Samuel Menashe: A Poet Gets His Due For 50 years, New York poet Samuel Menashe toiled away at his art in relative obscurity. But he recently received the first-ever Neglected Masters Award from the Poetry Foundation in Chicago, and now a wider audience is becoming acquainted with his simple but deeply reflective verse.
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Samuel Menashe: A Poet Gets His Due

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Samuel Menashe: A Poet Gets His Due

Samuel Menashe: A Poet Gets His Due

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JOHN YDSTIE, host:

Little more than a year ago, few people in the literary establishment would have recognized the name of poet Samuel Menashe. But Menashe recently became the first living American poet to have his collected works published by the prestigious Library of America. He joins the ranks of such iconic poets as Walt Whitman and Carl Sandburg. He also received the first-ever Neglected Masters Award from the Poetry Foundation in Chicago.

Samuel Menashe is 81 years old. Judy Valente reports that how Menashe came to receive such literary acclaim after decades of neglect is a tale of poetic justice.

JUDY VALENTE: For 50 years, New York poet Samuel Menashe toiled away at his art in relative obscurity. He lived in a Greenwich Village walk-up with a bathtub in the kitchen and eked out a living as French tutor. Then one day fate intervened. The Chicago-based Poetry Foundation decided to honor him with its first Neglected Masters Award, a prize that came with a $50,000 check.

Mr. SAMUEL MENASHE (Poet): I never intended to be a poet or wanted to be a poet, but I was under the GI Bill in Paris after the war. I'd been an infantryman in Europe, and I was writing memoirs or short stories which were like memoirs of the war, or my childhood. And then one night I woke up in the middle of the night and a poem started.

VALENTE: His first published poem appeared in the prestigious Yale Review in 1956. A London publisher accepted his first book, but then...

Mr. MENASHE: It took me 10 years after I got back, in 1961, from London to get an American publisher. I've been out of the network of poet-professors, so I've paid both by the kind of poetry I write and not being part of that establishment. I've - well, I've paid a price for that, I guess.

VALENTE: The kind of short, pithy poems Menashe writes are a far cry from much of contemporary poetry. For one thing, they rhyme. His poems are more like tiny Zen meditations. Here's a typical Menashe poem, five lines long.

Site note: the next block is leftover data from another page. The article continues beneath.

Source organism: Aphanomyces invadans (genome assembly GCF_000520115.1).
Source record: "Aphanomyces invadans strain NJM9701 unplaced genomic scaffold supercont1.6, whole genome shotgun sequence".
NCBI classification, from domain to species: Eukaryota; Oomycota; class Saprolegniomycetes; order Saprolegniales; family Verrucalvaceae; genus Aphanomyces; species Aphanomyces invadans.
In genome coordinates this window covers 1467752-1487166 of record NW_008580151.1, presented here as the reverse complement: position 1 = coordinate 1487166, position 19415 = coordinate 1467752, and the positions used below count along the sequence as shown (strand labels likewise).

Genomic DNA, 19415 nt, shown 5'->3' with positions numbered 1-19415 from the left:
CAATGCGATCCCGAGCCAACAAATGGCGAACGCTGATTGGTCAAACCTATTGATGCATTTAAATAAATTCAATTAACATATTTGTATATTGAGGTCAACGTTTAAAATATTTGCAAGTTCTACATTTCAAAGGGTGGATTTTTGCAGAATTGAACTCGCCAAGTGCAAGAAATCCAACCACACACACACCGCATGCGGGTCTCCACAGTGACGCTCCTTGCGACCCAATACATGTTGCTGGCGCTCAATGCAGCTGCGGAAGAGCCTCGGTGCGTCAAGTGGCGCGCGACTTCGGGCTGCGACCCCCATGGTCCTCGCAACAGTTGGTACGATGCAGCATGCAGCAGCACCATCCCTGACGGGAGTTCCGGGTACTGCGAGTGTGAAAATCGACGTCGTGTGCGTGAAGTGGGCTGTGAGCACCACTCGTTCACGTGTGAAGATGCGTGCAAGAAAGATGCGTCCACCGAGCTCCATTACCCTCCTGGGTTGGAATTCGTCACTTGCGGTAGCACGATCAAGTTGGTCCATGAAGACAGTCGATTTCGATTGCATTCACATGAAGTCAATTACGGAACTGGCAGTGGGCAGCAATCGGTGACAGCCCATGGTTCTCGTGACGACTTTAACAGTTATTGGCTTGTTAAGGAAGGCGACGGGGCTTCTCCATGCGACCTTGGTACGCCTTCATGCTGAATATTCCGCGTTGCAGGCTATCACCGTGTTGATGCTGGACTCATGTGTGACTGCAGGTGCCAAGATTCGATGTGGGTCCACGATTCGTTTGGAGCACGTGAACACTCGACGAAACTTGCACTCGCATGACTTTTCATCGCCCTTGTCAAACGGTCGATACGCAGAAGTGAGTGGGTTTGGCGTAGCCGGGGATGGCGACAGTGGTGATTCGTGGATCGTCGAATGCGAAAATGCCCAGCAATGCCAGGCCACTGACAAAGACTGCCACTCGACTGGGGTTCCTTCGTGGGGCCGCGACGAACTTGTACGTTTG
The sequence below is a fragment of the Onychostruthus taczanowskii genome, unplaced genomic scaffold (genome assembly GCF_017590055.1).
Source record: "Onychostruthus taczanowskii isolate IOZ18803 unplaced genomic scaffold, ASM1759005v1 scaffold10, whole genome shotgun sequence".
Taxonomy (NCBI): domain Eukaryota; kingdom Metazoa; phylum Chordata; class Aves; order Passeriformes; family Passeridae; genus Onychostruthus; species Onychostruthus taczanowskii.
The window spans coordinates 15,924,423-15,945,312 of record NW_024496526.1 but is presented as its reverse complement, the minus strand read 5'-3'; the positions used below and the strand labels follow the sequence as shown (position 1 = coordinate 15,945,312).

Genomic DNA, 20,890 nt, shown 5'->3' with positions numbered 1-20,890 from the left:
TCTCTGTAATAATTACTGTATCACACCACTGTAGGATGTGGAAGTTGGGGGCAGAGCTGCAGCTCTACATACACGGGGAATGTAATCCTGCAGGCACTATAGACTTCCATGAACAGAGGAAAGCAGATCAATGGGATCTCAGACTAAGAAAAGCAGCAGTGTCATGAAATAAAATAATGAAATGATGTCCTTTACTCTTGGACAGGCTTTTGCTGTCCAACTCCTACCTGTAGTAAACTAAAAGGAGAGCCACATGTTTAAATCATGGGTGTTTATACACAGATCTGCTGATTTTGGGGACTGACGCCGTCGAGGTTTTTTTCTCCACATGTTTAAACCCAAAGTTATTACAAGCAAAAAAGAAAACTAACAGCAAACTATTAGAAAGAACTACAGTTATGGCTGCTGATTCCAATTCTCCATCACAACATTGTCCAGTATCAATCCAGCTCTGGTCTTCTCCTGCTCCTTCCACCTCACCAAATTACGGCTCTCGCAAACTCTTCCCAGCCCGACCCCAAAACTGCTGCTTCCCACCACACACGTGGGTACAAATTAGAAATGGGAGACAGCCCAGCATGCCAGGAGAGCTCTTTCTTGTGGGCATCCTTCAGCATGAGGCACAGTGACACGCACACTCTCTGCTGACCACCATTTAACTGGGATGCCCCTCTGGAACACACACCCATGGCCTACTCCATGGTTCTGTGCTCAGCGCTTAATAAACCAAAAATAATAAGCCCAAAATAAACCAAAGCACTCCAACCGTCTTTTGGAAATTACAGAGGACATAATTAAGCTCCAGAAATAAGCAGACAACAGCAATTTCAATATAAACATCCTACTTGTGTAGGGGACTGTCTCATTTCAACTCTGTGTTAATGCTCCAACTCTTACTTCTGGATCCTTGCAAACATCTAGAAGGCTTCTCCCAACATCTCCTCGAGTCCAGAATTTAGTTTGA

Mr. MENASHE: Winter. I am entrenched against the snow, visor lowered to blunt its blow. I am where I go.

The struggle is against words, words, words, and every word has to count. My mother was 20 years younger than I am now when she died. I'm 80, and I used to come home for dinner, and I said to her once, you know that poem I showed you last week? I worked on it since. And she said, how much shorter is it?

Mr. JOHN BARR (President, Poetry Foundation): Samuel Menashe's poetry is easy to overlook.

VALENTE: John Barr is the president of the Poetry Foundation.

Mr. BARR: It's deceptively simple, straightforward. The poems are all short, and one could read it quickly and say this is pleasant and move on. In fact, spending time with a single Menashe poem repays the effort and makes you aware of its profound depths.

VALENTE: Barr was teaching at Sarah Lawrence College in New York when he first heard Menashe give a reading. He quickly became a fan.

Mr. BARR: His work comes profoundly out of his direct experience. Many of them, I think, come out of moments of contemplation, meditation, where he's alone, he's looking at his body or out the window or at something perched on the windowsill, and the poem derives from that.

Mr. MENASHE: On the Level. Does this desk, level with the windowsill, uphold my level best, or is the bed better for dreams that distill words to the letter.

There's an awful lot of poetry which is really - they're downers. I think a poem should make you, not in a Pollyannaish way, it should make you feel good about life, even if it's a poem about death. I wrote a poem called Hallelujah. Hallelujah means praise ye the lord.

Hallelujah. Eyes open to praise the play of light upon the ceiling. While still abed, raise the roof this morning. Rejoice as you please your maker who made this day while you slept, who gives grace and ease, whose promise is kept.

These poems that I'm writing now are ultimate. They're ultimate because they're obviously the last poems of my long life, which I hope will continue for a year or two or maybe five. I didn't know how fast time was going by. If I could relive my life, I would've had a family. I would not have remained a bachelor. I would probably be a great-grandfather by now.

Curriculum Vitae. One. Scribe out of work at a loss for words not his to begin with. The man life passed by stands at the window biding his time. Two. Time and again, and now once more I climb these stairs, unlock this door. No name where I live alone in my lair with one bone to pick and no time to spare.

VALENTE: Menashe still lives in his fifth floor walk-up. He still writes poetry every day from a desk at a window that faces east and catches the light. But some things have changed. Now the invitations flow in to give readings, and he's the toast of the New York literary parties where he once was snubbed. For NPR in Chicago, I'm Judy Valente.

YDSTIE: For more samples of the poetry of Samuel Menashe, go to our Web site, npr.org.

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